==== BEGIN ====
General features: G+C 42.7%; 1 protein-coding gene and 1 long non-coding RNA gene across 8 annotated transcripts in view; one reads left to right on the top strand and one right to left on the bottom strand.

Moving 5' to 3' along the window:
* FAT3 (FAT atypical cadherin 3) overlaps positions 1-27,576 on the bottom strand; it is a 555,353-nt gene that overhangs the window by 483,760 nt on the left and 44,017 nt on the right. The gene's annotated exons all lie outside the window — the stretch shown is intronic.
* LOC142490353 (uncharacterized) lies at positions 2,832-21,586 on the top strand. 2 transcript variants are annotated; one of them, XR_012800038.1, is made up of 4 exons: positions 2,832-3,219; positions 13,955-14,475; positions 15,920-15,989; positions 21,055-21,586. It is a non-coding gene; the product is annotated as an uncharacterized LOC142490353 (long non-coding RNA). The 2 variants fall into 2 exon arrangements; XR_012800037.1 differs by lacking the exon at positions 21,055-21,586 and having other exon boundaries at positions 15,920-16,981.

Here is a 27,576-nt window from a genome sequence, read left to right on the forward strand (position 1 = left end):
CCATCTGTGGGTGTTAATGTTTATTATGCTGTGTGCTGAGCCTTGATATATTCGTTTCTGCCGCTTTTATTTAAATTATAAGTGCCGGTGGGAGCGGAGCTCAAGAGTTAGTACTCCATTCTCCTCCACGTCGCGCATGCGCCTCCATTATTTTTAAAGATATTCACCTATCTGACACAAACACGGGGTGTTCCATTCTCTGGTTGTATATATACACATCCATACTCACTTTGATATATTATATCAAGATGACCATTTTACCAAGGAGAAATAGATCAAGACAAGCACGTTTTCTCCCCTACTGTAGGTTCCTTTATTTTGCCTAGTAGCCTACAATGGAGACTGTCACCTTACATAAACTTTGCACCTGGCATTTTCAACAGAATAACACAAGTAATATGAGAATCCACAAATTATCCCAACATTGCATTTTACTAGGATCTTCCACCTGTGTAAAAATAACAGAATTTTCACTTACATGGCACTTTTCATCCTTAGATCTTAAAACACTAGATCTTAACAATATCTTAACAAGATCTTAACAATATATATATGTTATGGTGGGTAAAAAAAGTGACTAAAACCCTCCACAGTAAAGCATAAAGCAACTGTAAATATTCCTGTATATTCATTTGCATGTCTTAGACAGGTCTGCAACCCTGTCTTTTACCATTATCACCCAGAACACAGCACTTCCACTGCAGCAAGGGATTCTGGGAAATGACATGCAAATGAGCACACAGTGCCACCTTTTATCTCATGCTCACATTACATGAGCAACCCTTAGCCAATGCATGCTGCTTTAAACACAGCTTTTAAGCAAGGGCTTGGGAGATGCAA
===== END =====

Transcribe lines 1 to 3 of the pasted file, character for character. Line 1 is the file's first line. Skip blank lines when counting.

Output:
General features: G+C 42.7%; 1 protein-coding gene and 1 long non-coding RNA gene across 8 annotated transcripts in view; one reads left to right on the top strand and one right to left on the bottom strand.

Moving 5' to 3' along the window:
* FAT3 (FAT atypical cadherin 3) overlaps positions 1-27,576 on the bottom strand; it is a 555,353-nt gene that overhangs the window by 483,760 nt on the left and 44,017 nt on the right. The gene's annotated exons all lie outside the window — the stretch shown is intronic.